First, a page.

This topic has been stewing on my mind for some time now. Throughout my years of providing psychotherapy at the Priory in London, with patients suffering from depression, stress and anxiety, I encountered a common theme. The sense of people pleasing, and putting others first was a dominant narrative.
This became even more prevalent when noticing rescuing behavioural traits, and could quite often be attributed to the sense of feeling their needs were side-lined through having a sibling who demanded greater emotional care. Another common theme was the reported surprised reaction (after years of masking their problems from others) when they finally told their families they were "not okay.” They reflected on the difficulty in this being acknowledged from others and even acknowledging it themselves, having considered it as a self-perceived weakness because of a ‘societal stigma’ (often not acknowledging their own stigmas in the process). It became clear, carers often neglect their own self-care.
As therapists and carers, self-care and self-compassion are things we encourage our clients to adopt, and yet I have noticed how difficult it is to develop and adopt some of the strategies that I prescribe to others. I've even struggled to identify what those strategies might be. I remember that in one job interview; I was asked how I use self-care strategies to deal with the stressful demands of work. I could not give a sufficient answer.
The truth is, that even as I write this, I feel guilty that it was something I barely considered until recently, and therefore, I feel a huge sense of hypocrisy. My priority for large parts of my life was getting things done, progressing, completing tasks, getting to the end of the day, working hard and caring for the needs of others. This all came at the expense of looking after myself, or considering myself as needing to be looked after.
I have sometimes unintentionally neglected my own physical health and was not able to find much time to engage in my own hobbies, passions and interests due to life constraints. I realise of course, through talking to friends and colleagues, that in this sense, I am not unique. I remember recently talking to a psychologist who said that she only began to consider her own needs at the age of fifty.
A research article recently published by the National Institute of Health looked at the importance of self-care amongst Frontline health workers and some of the systemic and individual barriers. The participants of the studies (which included nurses, doctors, allied healthcare professionals and other caregivers) all outlined the various strategies that they used, many of which were not as easily accessible in the pandemic e.g. ‘seeing family and friends.’ Many reported a deterioration in self-care, which was not helped by their work demands, uncertainty and isolation. Interestingly, when I think back to my own experience of working as a Frontline health worker during the pandemic, I often completely forgot about the risks to my own health.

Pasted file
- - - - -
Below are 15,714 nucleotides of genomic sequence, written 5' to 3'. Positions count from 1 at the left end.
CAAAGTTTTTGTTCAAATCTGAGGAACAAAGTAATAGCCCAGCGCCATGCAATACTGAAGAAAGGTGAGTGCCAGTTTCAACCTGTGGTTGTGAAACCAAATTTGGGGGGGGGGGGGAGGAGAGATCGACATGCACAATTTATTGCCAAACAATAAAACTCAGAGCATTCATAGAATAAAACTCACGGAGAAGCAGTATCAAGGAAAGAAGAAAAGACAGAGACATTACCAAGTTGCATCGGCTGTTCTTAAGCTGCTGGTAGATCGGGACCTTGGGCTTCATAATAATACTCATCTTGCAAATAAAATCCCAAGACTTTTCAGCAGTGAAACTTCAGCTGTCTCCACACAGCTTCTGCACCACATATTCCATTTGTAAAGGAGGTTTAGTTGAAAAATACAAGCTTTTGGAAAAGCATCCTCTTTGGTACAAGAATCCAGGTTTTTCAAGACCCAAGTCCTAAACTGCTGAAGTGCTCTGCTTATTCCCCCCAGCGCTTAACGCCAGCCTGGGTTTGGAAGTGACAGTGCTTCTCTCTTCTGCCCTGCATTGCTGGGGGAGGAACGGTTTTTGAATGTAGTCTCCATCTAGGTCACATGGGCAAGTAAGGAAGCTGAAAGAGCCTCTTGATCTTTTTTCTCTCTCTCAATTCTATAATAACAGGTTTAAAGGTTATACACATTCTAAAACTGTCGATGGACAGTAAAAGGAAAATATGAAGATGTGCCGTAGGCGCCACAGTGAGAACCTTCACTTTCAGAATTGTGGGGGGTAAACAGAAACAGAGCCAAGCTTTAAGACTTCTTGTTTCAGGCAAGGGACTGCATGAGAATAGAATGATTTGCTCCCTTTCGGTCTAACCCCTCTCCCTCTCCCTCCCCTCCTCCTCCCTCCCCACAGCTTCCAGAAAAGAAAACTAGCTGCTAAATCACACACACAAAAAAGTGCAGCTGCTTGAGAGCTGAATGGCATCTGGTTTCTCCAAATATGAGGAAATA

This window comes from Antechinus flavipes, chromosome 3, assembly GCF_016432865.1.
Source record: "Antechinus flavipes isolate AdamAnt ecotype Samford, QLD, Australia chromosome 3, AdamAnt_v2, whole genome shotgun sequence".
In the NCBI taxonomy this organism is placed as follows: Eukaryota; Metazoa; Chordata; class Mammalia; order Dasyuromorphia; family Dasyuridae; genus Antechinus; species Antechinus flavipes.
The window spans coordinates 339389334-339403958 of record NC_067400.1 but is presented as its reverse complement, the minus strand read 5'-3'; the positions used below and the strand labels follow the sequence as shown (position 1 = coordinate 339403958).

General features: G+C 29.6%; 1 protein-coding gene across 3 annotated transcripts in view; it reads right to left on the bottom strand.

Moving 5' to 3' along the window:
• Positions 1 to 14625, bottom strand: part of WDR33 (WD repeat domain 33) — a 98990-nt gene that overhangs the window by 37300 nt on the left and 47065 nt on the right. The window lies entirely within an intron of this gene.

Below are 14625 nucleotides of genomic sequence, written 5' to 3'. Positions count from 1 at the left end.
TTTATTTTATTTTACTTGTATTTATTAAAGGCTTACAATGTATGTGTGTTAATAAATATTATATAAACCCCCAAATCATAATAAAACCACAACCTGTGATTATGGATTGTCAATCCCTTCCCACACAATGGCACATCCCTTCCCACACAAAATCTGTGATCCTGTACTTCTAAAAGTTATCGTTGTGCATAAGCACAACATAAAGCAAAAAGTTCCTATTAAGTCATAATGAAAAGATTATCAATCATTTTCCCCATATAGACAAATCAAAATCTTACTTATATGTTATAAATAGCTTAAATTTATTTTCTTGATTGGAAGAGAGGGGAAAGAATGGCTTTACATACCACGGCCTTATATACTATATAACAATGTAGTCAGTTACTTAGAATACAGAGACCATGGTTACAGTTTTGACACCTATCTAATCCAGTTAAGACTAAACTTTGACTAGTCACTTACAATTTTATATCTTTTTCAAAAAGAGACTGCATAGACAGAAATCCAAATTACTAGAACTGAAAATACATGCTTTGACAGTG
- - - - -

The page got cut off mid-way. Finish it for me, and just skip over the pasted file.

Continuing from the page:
All of the above raises interesting questions as to why people find themselves caring for others at the expense of their own needs.
Through working with those who have identified themselves as people pleasers and rescuers, I have often noticed that the act of caring for others can be a way of avoiding looking at one’s self.
When facilitating group therapy, I observed patients who would attempt to rescue others and problem-solve, as a way of avoiding sitting with their own painful feelings.
Similarly, I came to notice that children and young people who had siblings needing extra care (e.g. those with neurodiversity, learning disabilities or ill-health) sometimes had lower self-esteem and found it difficult to form meaningful friendships with peers. Going through years of my own personal therapy, I am not averse to developing self-insight, but I acknowledge the difficulty in applying self-care. I have realised that it is something that I need to actively adopt rather than waiting for it to naturally happen.
An article published on the Anna Freud website talks about basic self-care strategies that parents and caregivers can adopt - such as giving ourselves permission to find time to rest, introducing self-compassion and kindness as well as asking for help. None of these concepts are rocket science of course, and are all fairly obvious, but are not always easy to put into practise.
Just as on flights we are asked to put on our own oxygen masks before fitting masks for our loved ones, we must be able to model self-care to understand its benefits, before we can expect our clients to do so.
This may even mean carving out time that may be given to others for ourselves.
Arden Redgrave is a qualified psychotherapist for children, adolescents and adults at Vitus Wellbeing, a specialist private mental health clinic in London.
Vitus Wellbeing supports children, adolescents, adults, couples and families with their mental health and relationships. Our specialist team offer child and adult psychotherapy and parent coaching, both in person in Fulham, London, and online. Our practitioners are highly qualified and experienced, each with their own specialisms and approach. For more information or support, or to enquire about working with Arden, please contact us.